The Life of Xiang Chun

A life of hard work paid off.
by J. Luke Vickers, age 13
From the beginning, Xiang Chun had his work cut out for him. In 1941 he was born in North China right in the middle of the Communist versus Nationalist Civil War, and the war between China and Japan. His family of six was very poor, and all transportation was shut down because of the wars. Consequently, his father had to walk an hour and a half to get to work.

“As an elementary-age child, I chopped wood, did the grocery shopping and sold bean sprouts on the street,” Xiang Chun said, recalling with a mixture of pride and earnestness.

At school he was also a hardworking student.

“For the first four years of my childhood, Japan ran the schools,” Chun said. “They made us learn and speak Japanese and taught Japanese customs.” After China took over, he learned Russian and wrote back and forth with a Russian girl.

“At the time I was used to their system of school, but I am now jealous that Americans have better and more diverse schooling options,” he said. His childhood was not all work though. He has fond memories of doing homework with friends and wrestling with the other boys while walking to school every day.

When Chung grew up, he went to college at a military school and did radar research out at sea with the Navy for two years.

“While at times it was very hard being out in the open sea, and I got very seasick, it was usually fun,” Chung said. He typically spent about three days out in the open sea and never developed a good pair of sailor’s legs. An experience he particularly enjoyed was when a terrible storm hit them early one night. It was so bad it threw him right out of his sleeping place on the top bunk. Finally they decided to weigh anchor so that the storm would not be quite as rough and delay going back to port until it was safer.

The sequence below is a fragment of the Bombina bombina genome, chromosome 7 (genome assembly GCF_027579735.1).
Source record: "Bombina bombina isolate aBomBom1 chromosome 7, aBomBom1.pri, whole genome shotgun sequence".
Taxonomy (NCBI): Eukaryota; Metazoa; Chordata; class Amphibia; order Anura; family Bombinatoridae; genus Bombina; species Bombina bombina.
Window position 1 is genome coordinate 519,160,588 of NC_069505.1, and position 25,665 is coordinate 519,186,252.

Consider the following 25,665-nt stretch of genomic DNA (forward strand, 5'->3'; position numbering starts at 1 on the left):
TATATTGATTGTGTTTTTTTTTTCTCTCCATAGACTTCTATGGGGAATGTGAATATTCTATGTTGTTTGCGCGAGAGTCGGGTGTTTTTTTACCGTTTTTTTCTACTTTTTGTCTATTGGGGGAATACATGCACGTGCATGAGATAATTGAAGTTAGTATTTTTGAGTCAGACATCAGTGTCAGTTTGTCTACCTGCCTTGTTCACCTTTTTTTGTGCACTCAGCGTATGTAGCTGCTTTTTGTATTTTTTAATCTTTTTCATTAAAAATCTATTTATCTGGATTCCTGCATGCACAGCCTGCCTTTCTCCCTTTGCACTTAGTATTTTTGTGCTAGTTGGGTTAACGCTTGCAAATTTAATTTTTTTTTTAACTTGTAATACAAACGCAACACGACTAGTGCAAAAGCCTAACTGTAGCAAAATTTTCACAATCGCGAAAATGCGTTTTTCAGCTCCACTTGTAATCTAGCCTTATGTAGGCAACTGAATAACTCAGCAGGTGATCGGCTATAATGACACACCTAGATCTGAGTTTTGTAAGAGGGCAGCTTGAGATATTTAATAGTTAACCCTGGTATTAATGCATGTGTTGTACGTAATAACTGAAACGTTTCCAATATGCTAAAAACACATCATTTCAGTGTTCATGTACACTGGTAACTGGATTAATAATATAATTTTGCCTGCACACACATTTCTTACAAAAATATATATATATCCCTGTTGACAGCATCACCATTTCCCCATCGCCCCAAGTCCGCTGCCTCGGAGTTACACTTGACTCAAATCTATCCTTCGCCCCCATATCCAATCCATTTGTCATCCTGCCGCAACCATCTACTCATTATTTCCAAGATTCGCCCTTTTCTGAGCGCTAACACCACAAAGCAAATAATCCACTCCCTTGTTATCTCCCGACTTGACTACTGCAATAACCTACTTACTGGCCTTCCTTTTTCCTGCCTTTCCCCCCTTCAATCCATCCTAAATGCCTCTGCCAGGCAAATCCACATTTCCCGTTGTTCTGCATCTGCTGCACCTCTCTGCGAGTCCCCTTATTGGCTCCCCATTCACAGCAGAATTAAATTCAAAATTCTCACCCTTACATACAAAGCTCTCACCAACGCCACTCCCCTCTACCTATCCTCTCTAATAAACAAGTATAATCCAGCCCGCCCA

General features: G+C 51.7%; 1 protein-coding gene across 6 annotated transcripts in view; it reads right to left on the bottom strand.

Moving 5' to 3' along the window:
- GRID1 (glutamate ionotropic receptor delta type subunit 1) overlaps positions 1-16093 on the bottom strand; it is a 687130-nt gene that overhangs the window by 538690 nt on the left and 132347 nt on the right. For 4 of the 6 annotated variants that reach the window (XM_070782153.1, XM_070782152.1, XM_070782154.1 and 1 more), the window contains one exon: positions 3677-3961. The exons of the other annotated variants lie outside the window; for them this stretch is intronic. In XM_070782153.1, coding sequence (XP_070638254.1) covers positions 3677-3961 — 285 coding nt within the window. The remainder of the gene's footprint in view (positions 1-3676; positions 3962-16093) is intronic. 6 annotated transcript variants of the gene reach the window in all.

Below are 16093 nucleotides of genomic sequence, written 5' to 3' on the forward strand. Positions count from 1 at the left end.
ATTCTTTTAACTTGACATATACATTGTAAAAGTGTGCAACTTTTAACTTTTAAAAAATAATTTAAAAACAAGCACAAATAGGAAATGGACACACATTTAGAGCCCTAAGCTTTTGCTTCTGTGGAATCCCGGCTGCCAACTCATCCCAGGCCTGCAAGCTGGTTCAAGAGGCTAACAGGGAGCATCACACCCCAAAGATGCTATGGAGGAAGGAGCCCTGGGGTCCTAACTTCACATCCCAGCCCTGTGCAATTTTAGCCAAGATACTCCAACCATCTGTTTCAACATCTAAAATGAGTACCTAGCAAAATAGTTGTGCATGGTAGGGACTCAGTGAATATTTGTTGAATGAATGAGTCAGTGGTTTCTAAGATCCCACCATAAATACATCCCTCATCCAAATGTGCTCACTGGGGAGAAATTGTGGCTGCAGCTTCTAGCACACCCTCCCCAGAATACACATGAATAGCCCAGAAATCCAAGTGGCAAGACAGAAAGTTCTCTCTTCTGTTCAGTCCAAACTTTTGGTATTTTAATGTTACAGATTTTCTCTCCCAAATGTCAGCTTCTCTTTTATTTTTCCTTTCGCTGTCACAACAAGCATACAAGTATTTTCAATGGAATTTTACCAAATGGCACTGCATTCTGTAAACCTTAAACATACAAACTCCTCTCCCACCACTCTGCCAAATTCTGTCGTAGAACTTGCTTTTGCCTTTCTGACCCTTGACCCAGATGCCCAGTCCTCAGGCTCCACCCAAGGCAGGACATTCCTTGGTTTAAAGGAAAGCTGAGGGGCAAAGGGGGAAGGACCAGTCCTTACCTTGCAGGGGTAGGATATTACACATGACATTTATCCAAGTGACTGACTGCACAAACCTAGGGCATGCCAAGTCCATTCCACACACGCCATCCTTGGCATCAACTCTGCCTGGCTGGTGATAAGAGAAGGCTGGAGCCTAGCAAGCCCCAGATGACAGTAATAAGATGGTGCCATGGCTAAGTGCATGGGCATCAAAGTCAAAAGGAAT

“We sang, danced and entertained each other all night long,” Chung said. “Then in the morning there was a beautiful sunrise across the sky, hundreds of jellyfish four feet in diameter surrounding our boat and fish jumping all around us.”

Another Navy experience that he remembered quite well was the time he was late for dinner. Chung eventually came to get his food and found that there was a large pot of what he thought was mushrooms, so he scooped himself a giant bowl of it. Chung tried to eat them but found they were very chewy, so he asked his friend, “What’s this? I can hardly chew it.” His friend replied that it was a type of oyster or clam, the most expensive food on the ship, and each person was only supposed to get one of them.

“When I heard this, I knew I couldn’t throw away the most expensive food on the ship, so I had to eat the entire bowl of it,” Chung said laughing.

After he completed his Navy research, Chung worked doing mechanics. Chung’s roommate was dating Chung’s soon-to-be wife’s friend. Chung and his wife were introduced.

“We fell in love at first sight and were married three months later,” Chung said. This was the normal way to meet your wife at this time in China. For the first two years of their marriage, his wife had a job 30 miles from his house, so she had to live 30 miles away. Every Sunday afternoon he would make the four-hour bike ride to her house, barely get to see her and then make the four-hour bike ride back. There was a way to get there by riding a bus, then a train, but that still took four hours and cost money.

“During this time, life was almost all work and very hard,” Chung said.

After two years of bike rides, Chung’s wife found a job at his company, and they finally were able to live together. They had two kids, a boy and a girl. Both children were very smart and liked to study. As it often happens, the boy, Hao, became Chung’s pride and joy. When Hao was 3 years old, he was called “little old man” by their friends because he acted and walked like a little old man. He could already add large numbers in his head. Because his family did not have a TV, Chung made them one all by himself. Sometimes all his neighbors would come over to watch TV, but he did not let the kids watch it because he wanted them to play and study.